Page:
• Find a new location for the engine steady bar.

I have to do this next, just to¬†be sure that is all fits. Also, any associated chassis modifications have to¬†be done before it’s galvanized.

That’s all for now.


All the small jobs

I’ve been spending a few¬†evenings attacking some of the smaller, less interesting jobs. ¬†Some of these tasks have involved removing a few misguided ‘features’ that I tried out during the first build.

In preparation for removing the body I have had to dig out the expanded foam that I used to fill the sill voids. The idea was to save the sills members from rusting through by preventing road crud from attacking them. I now feel that the opposite would be true. The moisture would still find its way in but probably wouldn’t dry out so quickly which could hasten the corrosion process In any case its all got to come out so that the body can be removed. I won’t be repeating this experiment for the final build.

I did try to remove some of the body fixing screws and managed the grand total of just one, even using an impact driver! I will have to re-think this…

The bonnet now closes but the clearances are very tight on the back of the inlet manifold. I’m still deciding what to do about that. The engine is now resting correctly on its mountings too.

One thing that really will have to change is the sump. It’s far deeper on this engine than the old P6 V8. Ground clearance¬†can only be 30mm, maybe less and that’s nowhere near enough for the Isle of Wight roads.

I picked up the Sierra differential, hubs and drive shafts for the IRS conversion. A lot of cleaning to do, but they seem to be in very good condition.

That’s all for now. Back with something more interesting next time.


Feels like only yesterday

Last week I took a look at the Mantula to see if it was in a suitable state to move.  Yes if was filthy but that was to be expected. But I had forgotten just how many odds and ends were left inside and in the boot. No reason to keep them in there so I brought them home with me.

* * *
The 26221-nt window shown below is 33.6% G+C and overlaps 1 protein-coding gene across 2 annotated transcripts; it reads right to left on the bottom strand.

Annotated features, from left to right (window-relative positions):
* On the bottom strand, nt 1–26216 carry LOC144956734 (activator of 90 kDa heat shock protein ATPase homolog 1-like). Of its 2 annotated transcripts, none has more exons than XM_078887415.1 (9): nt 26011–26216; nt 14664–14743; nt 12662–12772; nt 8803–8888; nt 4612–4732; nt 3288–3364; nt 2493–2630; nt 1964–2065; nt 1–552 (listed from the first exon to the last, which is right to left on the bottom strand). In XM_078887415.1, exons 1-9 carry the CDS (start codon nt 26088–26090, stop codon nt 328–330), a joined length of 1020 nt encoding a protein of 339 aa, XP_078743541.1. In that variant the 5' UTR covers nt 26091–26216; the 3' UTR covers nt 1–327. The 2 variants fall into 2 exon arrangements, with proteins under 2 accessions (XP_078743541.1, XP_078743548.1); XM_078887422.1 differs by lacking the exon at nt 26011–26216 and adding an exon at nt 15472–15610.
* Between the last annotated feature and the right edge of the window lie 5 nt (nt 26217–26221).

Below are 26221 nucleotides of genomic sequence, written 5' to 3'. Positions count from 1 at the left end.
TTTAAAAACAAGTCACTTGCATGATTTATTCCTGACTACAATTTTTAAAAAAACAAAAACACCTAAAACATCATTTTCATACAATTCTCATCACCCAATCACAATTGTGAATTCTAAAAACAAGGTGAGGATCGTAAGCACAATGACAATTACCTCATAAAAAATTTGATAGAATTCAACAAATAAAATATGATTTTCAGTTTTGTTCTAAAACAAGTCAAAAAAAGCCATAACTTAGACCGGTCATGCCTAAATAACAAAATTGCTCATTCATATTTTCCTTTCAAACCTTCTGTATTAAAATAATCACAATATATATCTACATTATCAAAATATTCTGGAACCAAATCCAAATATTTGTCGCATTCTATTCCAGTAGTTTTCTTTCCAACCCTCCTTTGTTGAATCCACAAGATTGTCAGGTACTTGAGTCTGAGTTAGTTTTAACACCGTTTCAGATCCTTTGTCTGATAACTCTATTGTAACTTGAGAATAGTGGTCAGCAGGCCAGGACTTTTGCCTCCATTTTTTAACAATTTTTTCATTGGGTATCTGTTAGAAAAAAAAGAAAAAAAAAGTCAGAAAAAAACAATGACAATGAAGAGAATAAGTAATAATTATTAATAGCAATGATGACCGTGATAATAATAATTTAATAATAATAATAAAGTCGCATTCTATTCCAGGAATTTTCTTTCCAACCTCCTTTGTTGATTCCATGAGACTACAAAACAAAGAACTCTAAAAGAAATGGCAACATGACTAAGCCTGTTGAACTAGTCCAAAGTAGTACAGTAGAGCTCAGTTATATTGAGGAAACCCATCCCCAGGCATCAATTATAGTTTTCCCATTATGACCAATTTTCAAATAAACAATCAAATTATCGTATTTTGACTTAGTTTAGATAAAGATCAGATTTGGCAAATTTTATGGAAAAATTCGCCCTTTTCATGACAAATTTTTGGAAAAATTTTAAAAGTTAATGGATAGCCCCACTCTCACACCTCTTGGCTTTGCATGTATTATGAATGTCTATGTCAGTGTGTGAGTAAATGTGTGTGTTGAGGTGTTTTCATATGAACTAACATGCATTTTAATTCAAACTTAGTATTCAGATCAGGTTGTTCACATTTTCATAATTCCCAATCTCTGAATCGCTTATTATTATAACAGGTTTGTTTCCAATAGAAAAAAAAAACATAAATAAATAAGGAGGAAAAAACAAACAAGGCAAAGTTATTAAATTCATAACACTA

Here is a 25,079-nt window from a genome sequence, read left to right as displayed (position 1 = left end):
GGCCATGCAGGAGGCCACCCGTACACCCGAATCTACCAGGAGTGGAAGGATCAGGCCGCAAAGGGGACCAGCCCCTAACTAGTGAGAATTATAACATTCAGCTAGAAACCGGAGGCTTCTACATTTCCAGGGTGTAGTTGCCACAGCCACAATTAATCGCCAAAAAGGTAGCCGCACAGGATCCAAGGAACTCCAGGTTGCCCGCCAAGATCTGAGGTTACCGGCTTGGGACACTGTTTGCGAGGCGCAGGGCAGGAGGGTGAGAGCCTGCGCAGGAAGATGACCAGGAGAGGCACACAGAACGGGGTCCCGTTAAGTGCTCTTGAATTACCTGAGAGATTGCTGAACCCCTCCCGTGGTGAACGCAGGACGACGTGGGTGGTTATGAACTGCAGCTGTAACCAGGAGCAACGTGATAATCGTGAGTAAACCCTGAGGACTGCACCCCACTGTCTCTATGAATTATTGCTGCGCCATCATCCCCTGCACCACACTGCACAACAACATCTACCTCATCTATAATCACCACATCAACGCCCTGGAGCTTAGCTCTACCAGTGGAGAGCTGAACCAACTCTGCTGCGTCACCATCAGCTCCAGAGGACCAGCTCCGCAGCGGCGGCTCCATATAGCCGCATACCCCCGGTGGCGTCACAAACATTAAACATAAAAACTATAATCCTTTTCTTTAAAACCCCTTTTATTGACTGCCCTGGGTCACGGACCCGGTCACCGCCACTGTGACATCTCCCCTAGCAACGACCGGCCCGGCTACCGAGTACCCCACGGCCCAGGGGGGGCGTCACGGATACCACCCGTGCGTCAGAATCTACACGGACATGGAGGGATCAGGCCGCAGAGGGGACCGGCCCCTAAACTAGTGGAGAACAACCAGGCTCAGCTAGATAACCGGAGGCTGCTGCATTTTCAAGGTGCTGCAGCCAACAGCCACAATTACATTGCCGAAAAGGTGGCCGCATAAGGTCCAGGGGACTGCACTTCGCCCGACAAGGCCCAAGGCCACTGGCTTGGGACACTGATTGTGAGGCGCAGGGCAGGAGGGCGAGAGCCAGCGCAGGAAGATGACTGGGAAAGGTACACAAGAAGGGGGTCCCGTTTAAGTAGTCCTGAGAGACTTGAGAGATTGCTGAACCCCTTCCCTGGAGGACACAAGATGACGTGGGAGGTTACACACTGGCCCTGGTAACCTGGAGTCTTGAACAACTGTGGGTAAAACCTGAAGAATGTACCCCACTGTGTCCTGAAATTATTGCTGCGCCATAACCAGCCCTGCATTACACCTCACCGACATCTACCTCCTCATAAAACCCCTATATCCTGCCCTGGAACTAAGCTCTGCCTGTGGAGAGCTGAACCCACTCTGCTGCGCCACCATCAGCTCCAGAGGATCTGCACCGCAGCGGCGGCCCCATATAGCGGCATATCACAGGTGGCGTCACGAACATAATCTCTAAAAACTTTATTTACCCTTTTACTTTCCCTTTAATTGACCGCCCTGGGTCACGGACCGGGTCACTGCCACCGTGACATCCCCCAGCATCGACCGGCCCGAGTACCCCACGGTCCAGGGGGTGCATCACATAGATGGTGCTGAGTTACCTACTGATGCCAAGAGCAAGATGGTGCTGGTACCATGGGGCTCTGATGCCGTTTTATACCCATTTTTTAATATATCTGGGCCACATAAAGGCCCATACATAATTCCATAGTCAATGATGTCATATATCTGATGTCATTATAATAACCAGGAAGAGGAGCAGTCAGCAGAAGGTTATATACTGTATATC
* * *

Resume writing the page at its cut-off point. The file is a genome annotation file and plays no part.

Now ¬†I’ve just finished sorting and cleaning everything that’s worth keeping. That was a mucky job and I should have worn a face mask… Quite a lot had to go ¬†including the main instruments which were badly corroded. ¬†I wasn’t planing to use them on this build anyway.

I found an unused new set of ¬†Mantula rear lights which I bought from the factory. I won’t be using them so if anyone needs a replacement set, make me an offer. These are the wide rectangular units with a curved mounting surface.

However, working my way through all of that old stuff made it feel like I last worked on the car yesterday, not 25 years ago! Best of all it’s really beginning to feel as if I can succeed this time.


Marcos Mantula: the never ending build…

Welcome to my Mantula blog.

After far too many years in storage the Mantula moves slowly into the sunshine.

Mantula emergesIt’s time to re-start the build of this beautiful car. This weekend I pulled off its dust sheets and pumped up the tyres. Then moved it out into the fresh air. Its great to see it again after so many years. But it does look terribly neglected. I really should have taken better care of it.

So the good news is that the tyres still look good and it was easy enough to move around.  So it should be relatively simple to transport the car to my garage/workshop.

The bad news is that the car has been home to mice, so the sound proofing is in a sorry state. There is corrosion on the frame where  the Hammerite paint has given up. The engine must surely be in a bad way too as the protective cap on the Holley carburettor has been eaten, perhaps by those mice?

Otherwise it’s much as I left it in 1999. ¬†There is much work to be done, and I can’t wait to get started.